(CBS NEWS) – The sound of voices and possible gunshots filled the halls of the U.S. Capitol Wednesday as pro-Trump rioters stormed the building, and Pennsylvania Representative Susan Wild worried she was not going to make it home.

“There was chaos and confusion,” she said on “CBS This Morning” Thursday. “I had never been in a situation like that.”

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Wild and her colleagues were gathered in the House chamber to confirm President-elect Joe Biden’s Electoral College victory when mobs overwhelmed the thin law enforcement presence and entered the building.

Representatives on the first floor of the chamber were evacuated. Lawmakers on the gallery floor were forced to take cover near their seats.

A dramatic photo taken during the incident shows Wild in distress, being comforted by Rep. Jason Crow, a Democrat who represents Colorado’s 6th Congressional District.

Rep. Jason Crow comforts Rep. Susan Wild while taking cover as protesters disrupt the joint session of Congress to certify the Electoral College vote on Jan. 6, 2021.

Rep. Jason Crow comforts Rep. Susan Wild while taking cover as protesters disrupt the joint session of Congress to certify the Electoral College vote on Jan. 6, 2021. (credit: Tom Williams/CQ-Roll Call, Inc via Getty Images)

“Susan is my friend, and I was upset about the situation, she was upset about it,” Crow told show co-host Gayle King. “And I did what I think any friend would want to do, and just let her know that I was there for her and we would get through it.”

Crow, a former Army ranger, can be seen gripping Wild’s arm as she lays on the ground. He said the photo shows the moment they were “trapped in the House chamber.”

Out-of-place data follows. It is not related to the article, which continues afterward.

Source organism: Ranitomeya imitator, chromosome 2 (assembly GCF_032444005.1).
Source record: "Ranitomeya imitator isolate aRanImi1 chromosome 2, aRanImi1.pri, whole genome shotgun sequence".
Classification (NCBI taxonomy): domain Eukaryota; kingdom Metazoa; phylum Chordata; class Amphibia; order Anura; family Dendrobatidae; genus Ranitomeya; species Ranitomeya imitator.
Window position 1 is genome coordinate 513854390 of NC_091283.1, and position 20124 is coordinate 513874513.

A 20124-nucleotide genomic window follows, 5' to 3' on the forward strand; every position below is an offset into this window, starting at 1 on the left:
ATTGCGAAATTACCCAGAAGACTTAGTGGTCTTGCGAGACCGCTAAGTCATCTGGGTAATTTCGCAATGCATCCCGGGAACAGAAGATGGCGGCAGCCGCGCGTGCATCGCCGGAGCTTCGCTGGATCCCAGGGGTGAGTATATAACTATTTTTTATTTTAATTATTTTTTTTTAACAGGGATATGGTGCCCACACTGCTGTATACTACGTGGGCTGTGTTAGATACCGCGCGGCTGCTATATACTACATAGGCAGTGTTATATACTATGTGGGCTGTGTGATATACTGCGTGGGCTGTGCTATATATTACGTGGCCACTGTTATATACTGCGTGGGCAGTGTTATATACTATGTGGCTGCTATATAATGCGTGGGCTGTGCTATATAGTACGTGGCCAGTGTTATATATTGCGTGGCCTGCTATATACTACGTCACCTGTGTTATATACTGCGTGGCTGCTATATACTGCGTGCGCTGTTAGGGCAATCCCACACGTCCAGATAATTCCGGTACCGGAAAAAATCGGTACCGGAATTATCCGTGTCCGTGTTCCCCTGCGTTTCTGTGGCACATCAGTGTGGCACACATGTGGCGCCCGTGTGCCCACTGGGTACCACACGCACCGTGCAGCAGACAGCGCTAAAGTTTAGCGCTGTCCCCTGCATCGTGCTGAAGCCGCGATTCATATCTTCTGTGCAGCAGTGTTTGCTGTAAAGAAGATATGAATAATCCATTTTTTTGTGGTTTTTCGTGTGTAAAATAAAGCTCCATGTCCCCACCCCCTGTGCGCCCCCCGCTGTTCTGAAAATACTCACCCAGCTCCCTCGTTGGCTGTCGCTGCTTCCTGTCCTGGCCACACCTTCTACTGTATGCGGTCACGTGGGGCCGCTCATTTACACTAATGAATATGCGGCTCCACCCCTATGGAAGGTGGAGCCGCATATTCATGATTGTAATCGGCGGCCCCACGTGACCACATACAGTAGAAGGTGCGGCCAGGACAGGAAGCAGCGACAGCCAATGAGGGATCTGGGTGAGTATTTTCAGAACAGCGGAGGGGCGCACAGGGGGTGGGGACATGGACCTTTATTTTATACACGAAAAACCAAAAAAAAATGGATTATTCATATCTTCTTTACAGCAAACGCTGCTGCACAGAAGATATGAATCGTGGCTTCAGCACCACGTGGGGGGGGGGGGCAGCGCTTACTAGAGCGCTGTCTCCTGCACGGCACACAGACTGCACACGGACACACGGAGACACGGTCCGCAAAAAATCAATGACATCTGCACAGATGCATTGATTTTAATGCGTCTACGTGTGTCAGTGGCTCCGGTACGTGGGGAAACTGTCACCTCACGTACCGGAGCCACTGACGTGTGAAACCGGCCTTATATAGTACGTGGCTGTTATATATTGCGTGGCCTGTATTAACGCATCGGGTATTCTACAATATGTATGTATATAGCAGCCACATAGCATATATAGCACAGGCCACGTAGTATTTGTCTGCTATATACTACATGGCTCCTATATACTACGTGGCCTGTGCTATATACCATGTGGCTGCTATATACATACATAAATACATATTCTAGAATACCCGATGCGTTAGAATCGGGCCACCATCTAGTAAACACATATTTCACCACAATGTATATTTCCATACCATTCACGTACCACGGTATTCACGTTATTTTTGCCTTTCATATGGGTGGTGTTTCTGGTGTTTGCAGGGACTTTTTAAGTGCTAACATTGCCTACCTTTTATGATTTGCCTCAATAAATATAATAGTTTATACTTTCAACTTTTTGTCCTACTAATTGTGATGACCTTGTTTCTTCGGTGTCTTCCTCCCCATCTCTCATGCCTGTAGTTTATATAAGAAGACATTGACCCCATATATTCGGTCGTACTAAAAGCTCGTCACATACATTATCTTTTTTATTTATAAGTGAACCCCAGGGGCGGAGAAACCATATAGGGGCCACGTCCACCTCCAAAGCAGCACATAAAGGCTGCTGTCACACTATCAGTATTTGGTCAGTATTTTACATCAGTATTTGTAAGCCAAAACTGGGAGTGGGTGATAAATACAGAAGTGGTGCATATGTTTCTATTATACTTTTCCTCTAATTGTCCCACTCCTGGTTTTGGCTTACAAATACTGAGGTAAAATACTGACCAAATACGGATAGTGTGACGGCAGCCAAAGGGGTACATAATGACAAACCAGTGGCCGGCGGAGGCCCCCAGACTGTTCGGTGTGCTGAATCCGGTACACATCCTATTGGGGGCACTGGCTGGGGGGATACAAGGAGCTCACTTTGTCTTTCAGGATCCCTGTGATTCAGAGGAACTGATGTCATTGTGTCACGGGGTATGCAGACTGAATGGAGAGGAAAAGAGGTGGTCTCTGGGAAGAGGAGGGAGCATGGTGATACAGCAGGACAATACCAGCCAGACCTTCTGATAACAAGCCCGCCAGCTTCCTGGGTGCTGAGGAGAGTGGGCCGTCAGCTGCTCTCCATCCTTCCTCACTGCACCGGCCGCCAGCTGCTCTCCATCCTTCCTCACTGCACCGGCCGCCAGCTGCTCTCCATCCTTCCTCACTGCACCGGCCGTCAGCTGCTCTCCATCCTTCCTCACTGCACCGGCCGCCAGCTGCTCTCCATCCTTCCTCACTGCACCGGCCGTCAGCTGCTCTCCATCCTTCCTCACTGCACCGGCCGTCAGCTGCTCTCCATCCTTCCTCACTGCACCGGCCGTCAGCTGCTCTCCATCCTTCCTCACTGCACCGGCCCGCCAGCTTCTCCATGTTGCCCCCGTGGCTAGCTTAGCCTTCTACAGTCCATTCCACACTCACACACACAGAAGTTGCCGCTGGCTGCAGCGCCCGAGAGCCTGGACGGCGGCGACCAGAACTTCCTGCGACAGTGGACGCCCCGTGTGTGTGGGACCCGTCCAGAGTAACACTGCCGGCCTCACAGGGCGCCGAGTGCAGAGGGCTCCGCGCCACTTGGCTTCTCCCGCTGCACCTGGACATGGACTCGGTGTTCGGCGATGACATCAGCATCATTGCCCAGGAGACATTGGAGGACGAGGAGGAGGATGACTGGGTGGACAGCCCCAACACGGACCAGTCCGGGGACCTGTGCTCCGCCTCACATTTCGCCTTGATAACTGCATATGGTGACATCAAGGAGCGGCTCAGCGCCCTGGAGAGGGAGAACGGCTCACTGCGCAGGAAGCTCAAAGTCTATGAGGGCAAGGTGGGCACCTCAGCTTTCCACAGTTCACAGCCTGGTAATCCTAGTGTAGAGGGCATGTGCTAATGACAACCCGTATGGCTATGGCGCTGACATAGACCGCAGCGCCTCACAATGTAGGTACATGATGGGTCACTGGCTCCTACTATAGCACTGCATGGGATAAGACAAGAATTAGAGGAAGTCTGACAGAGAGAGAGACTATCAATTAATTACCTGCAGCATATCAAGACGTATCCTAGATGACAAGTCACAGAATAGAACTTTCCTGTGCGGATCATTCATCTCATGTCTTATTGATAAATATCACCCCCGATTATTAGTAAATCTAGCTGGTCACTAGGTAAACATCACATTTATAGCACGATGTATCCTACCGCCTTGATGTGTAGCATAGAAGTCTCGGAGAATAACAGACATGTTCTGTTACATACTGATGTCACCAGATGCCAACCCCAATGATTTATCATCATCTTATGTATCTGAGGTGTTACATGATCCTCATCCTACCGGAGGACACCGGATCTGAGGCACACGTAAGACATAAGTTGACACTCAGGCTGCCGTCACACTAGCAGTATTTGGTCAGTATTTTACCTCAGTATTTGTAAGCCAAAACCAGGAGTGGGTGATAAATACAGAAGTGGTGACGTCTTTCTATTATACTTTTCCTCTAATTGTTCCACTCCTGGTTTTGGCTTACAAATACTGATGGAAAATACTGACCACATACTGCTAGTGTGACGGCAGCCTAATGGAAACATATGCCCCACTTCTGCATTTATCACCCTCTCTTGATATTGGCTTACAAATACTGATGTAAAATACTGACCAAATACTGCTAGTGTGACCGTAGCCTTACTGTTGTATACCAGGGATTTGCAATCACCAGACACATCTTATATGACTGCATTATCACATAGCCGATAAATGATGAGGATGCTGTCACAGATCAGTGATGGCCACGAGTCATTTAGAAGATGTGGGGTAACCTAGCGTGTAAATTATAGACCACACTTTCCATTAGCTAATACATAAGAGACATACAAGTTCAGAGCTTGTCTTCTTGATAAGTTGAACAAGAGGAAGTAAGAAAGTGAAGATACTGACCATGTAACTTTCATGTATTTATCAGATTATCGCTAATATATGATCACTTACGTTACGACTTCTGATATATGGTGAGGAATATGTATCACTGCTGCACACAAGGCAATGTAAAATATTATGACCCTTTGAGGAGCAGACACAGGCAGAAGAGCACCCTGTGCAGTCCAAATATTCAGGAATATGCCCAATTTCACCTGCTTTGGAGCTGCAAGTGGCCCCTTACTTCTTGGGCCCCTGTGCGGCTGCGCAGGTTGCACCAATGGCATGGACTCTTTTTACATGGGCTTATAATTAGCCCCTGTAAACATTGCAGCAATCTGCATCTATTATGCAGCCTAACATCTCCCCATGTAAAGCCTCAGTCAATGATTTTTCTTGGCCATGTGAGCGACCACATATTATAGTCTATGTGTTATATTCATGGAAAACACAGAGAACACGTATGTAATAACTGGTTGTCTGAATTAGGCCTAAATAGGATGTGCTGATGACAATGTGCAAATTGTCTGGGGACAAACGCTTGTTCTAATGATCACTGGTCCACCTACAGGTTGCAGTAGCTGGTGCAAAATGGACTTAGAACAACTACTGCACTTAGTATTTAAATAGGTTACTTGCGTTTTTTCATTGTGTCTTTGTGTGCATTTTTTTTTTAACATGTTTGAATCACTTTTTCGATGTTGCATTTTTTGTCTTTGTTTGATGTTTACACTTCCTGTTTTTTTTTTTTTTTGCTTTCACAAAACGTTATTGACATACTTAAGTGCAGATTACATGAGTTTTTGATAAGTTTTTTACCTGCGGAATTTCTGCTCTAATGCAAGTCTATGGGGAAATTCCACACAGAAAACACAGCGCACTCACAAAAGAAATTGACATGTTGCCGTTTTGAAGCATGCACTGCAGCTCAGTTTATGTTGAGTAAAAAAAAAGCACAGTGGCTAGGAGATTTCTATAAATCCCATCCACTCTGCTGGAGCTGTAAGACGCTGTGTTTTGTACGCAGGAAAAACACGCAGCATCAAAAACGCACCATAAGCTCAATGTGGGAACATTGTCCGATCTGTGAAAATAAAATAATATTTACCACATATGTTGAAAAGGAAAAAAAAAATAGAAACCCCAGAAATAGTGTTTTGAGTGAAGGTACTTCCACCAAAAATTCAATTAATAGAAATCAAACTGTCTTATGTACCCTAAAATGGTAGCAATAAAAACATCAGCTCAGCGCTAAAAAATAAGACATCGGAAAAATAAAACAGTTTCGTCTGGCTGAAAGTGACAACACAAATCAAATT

Jason Crow

(credit: Jason Crow)

He said members on the gallery floor had begun to be evacuated when rioters broke in and surrounded the chamber, forcing them to begin barricading the doors.

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“They were trying to ram down the doors, and we were at that point thinking we might have to fight our way out,” Crow recounted.

While she hid, Wild said she asked her children to call her.

“I was afraid it would just terrorize them, but at the same time, if the worst happened, I didn’t want them to have not have heard from me,” she said.

Wild, Crow and others were then evacuated to the Ways and Means Committee room in the Longworth building.

She said a lack of social distancing and “an awful lot of unmasked members, Republicans who were specifically asked to put their masks on,” added an extra layer of stress.

Despite only having hours to reflect on the situation, Crow said he was angry.

“I’m angry about the traitors who stormed the Capitol,” he said. “They need to be brought to justice, and they need to be brought to justice fast.”

The combat veteran said there was no question that President Trump’s words incited the day’s events.

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“He is a violent man, he’s an ill man, but this is not a story about Donald Trump anymore because we have known for many, many years who he is,” he said. “This is really a story of the enablers, the members of Congress, the inner circle, the members who have allowed us to get to this point.”